Monday 31 October 2016


Click here for the 'Seeds of Eaden' seed shop

I love Christmas - ask anyone!  I love preparing food for the family and eating lots of special Christmas treats.  These mince pies are extra yummy and make a great gift too. This recipe makes 12 pies.


For the pastry & pie filling:
7 oz / 200 g plain flour
3.5 oz /100 g butter
1 egg
1 oz / 25 g caster sugar
1 tablespoon water
1 jar mince meat

For the topping:
1 oz / 25 g plain flour
2 oz / 50 g unsalted butter
2 oz / 5o g caster sugar
1 egg
2 oz / 50 g ground almonds
1 oz / 25 g flaked almonds
Almond extract
Icing sugar to dust


Pour the flour, sugar and cubed butter into a mixing bowl and rub together with your fingertips until it resembles fine breadcrumbs.  Add the egg and water and mix together until a smooth pastry dough is formed.  Wrap in cling film and place in the fridge for 30 minutes. 

Meanwhile make the frangipane topping by beating the butter and sugar until smooth.  Add the egg, Stir in the almonds, flour and almond extract until a soft mixture is formed.

Roll out the pastry onto a lightly floured surface  until 3 m thick. Use a 10 cm round pastry cutter to cut out the pastry and place the in a 12 hole muffin tin.  Fill the cases with mincemeat.

Add the frangipane topping to each pie and sprinkle on the flaked almonds.  Chill for 10 minutes.

Place into a preheated oven 190C / gas mark 6 and bake for 20-25 minutes until risen and golden.  let the pastry sit in the tin for 5 minutes to set the pastry before removing to a wire rack to cool.  Dust with icing sugar.

Thursday 13 October 2016


Click here for the 'Seeds of Eaden' seed shop

Bamboo always looks fab in a garden, but way too often it is shoved in a pot and looks poorly and sick.  However get the planting right and they can form impressive clumps that add structure and drama in a garden.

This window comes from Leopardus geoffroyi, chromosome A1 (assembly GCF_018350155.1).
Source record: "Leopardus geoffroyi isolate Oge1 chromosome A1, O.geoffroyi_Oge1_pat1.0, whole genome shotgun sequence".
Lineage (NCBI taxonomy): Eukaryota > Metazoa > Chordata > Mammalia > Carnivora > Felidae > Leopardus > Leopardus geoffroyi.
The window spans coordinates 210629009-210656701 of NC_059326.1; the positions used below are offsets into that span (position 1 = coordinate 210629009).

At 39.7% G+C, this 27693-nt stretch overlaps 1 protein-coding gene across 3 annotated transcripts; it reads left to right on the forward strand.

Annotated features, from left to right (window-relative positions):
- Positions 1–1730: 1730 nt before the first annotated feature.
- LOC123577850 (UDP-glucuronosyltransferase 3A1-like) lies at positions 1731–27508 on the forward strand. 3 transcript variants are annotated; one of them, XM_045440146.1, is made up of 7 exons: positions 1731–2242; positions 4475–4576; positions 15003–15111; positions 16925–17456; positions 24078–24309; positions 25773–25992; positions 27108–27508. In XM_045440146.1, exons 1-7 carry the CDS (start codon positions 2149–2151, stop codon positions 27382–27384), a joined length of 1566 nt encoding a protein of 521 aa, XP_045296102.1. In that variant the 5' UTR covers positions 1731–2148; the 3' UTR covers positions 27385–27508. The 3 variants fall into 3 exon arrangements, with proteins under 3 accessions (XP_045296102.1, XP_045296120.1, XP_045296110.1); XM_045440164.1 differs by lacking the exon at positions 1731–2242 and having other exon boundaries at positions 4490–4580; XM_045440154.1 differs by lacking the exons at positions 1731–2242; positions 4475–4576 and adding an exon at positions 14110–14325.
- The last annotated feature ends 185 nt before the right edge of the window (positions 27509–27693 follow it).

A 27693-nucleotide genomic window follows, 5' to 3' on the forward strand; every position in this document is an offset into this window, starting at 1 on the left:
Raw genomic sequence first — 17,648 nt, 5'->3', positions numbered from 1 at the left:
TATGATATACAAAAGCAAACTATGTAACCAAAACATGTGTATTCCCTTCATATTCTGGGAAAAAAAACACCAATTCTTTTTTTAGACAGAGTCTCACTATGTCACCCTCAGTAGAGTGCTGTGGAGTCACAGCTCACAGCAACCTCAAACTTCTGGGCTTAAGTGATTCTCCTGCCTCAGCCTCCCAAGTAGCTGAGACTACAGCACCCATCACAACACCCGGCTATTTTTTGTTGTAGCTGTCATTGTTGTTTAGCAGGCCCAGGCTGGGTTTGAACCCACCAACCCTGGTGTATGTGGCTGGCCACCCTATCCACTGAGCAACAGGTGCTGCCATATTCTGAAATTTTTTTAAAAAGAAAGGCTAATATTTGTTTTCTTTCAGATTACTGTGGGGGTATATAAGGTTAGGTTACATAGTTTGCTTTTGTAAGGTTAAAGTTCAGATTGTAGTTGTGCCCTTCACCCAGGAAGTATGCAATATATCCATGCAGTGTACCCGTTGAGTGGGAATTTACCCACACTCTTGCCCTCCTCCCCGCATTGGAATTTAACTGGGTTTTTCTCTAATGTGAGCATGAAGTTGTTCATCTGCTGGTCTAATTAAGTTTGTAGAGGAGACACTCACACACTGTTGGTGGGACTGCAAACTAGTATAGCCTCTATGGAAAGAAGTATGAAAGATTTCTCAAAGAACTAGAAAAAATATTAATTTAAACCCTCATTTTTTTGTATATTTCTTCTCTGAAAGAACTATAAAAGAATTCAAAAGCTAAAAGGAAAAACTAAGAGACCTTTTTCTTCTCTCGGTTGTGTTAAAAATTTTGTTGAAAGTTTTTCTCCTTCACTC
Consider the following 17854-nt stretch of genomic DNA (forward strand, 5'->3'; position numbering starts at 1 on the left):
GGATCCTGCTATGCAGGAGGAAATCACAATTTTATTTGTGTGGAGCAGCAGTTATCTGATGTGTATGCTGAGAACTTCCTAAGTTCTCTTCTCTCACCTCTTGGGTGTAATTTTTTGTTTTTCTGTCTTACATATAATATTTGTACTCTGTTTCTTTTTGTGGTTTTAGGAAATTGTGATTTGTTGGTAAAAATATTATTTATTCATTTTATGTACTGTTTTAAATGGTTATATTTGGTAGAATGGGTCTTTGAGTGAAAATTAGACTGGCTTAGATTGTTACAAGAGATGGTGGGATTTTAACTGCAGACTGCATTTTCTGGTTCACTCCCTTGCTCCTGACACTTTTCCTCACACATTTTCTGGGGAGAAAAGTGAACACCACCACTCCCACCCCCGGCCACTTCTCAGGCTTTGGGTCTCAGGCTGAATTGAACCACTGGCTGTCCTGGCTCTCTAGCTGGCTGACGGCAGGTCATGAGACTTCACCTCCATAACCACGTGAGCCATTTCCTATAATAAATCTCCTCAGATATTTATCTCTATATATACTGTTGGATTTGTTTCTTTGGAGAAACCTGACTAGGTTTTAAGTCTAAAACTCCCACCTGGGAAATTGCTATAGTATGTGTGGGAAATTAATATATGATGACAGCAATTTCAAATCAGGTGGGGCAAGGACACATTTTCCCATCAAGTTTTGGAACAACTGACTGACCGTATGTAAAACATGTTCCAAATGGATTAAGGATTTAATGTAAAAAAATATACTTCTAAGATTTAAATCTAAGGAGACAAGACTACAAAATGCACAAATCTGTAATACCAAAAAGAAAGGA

Bamboo can be invasive, taking over small areas and looking unsightly. Although some types of bamboo are vigorous there are plenty of varieties to choose from that are slower growing and will suit a garden border.

Bamboo is a evergreen, woody perennial grown for their attractive cane stems. They are either classed as running or clump forming bamboos.  Running bamboos spread extensively by producing long underground stems (rhizomes) and will spread rapidly.  These include Arundinaria, Bashania, Chimonobambusa, Clavinodum, Hibanobambusa, Indocalamus, phyllostachys,  Pleioblastus, Pseudosasa, Sasa, Sasaella, Sasamorpha, Semiarundinaria, Sinobambusa and Yushania.

Clump forming bamboos are better behaved but will also spread out each year. They include: Bambusa, Chusquea, Dendrocalamus, Drepanostachyum, Fargesia, Himalayacalamus, Schizostachyum, Shibataea and Thamnocalamus.

Bamboos can be restricted by planting in a pot, although they never reach their full potential and always look a little sickly.  It is better to encase them with a physical barrier when planting, using paving slabs, corrugated iron sheets or root barrier materials.  However a large trench has to be dug (1 to 1.5 metres square) and the barrier needs to extend 6 cm above ground so a mulch around the base is essential.

Position in a sunny position in moist, but well drained, soil. Prepare the soil prior to planting by digging in well rotted farm manure to ensure the soil retains lots of moisture.  Bamboos are best planted in the spring as this allows them to establish upright canes during the summer and root into the soil prior to the windier weather at the end of the year. Plant the root ball slightly lower than the soil level and water and mulch after planting.

Water your bamboo regularly during dry periods and feed with a nitrogen feed in the spring, and a general purpose fertiliser for the rest of the growing season. the leaves can be stripped from the canes to provide a decorative stem effect. Allow the bamboo leaves to collect around the base of the plant as they contain silica which helps to provide strength and stability.

To ensure fresh new growth, divide the bamboo every couple of years in the spring.  Reduce the canes to 30 cm high and cut through the root ball, retaining the younger rhizomes and canes.